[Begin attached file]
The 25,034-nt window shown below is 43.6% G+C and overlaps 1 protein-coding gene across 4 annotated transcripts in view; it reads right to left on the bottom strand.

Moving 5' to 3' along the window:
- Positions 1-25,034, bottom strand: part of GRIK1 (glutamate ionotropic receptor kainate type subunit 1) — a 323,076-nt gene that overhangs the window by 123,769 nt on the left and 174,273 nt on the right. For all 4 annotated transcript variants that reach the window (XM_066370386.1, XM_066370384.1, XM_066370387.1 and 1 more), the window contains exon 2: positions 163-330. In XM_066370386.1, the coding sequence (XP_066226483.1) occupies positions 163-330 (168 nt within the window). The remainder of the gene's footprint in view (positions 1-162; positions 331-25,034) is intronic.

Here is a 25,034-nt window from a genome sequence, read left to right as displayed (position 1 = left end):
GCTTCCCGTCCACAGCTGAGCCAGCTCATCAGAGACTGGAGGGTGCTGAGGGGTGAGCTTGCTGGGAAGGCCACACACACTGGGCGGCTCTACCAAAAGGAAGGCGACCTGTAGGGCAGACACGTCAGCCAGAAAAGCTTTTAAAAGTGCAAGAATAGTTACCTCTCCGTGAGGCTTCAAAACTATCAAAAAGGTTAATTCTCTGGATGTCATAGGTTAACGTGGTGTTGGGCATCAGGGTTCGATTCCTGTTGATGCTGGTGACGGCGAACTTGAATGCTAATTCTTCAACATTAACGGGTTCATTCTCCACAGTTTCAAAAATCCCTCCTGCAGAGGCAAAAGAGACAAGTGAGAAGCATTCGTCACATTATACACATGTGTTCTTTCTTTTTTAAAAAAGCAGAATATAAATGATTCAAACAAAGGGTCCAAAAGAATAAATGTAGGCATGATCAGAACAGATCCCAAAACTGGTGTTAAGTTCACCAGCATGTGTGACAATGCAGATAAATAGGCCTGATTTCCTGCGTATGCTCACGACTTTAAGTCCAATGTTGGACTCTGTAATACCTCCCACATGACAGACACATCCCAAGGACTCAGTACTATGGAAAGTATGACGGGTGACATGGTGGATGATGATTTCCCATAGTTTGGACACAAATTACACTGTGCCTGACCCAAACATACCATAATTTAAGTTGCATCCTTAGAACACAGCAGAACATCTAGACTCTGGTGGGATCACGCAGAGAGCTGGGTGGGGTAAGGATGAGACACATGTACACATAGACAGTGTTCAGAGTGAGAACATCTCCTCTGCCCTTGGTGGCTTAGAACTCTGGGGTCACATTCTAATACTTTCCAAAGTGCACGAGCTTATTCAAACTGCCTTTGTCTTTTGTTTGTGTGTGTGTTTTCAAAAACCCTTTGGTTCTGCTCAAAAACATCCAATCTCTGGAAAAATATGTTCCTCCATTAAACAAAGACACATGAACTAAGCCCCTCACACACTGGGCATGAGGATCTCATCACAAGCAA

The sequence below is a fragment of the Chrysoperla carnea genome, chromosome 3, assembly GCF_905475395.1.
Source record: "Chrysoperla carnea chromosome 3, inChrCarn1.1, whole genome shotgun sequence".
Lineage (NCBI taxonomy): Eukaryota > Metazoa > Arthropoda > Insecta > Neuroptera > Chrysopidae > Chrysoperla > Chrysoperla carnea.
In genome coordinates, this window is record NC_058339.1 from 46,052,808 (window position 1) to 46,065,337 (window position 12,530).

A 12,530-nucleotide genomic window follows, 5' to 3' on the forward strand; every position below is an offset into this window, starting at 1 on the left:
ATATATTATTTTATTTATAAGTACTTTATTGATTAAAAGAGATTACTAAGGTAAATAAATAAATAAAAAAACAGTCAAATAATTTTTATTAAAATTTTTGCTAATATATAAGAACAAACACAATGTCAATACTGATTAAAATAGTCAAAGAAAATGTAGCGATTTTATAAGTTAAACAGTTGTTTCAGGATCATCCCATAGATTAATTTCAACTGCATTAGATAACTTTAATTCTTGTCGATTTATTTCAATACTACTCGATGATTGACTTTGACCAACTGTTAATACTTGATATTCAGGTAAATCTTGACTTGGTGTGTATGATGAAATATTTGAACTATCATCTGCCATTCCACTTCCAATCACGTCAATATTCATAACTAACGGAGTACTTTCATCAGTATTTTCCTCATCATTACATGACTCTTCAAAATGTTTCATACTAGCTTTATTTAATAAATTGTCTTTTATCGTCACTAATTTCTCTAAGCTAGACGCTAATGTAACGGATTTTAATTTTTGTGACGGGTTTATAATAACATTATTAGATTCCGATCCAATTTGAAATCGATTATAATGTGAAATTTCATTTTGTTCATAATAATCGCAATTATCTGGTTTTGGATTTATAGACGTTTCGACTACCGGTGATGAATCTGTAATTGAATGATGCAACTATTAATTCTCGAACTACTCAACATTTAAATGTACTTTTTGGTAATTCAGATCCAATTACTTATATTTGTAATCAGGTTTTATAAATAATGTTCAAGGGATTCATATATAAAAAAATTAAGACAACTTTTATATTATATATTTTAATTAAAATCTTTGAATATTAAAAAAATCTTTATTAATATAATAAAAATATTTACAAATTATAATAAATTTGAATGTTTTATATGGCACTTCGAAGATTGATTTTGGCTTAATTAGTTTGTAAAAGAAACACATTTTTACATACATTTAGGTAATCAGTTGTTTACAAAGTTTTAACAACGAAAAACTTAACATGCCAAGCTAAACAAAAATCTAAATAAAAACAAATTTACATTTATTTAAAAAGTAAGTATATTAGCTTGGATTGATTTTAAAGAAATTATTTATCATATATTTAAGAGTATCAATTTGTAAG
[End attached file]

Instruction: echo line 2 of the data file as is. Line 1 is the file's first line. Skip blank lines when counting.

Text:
Moving 5' to 3' along the window: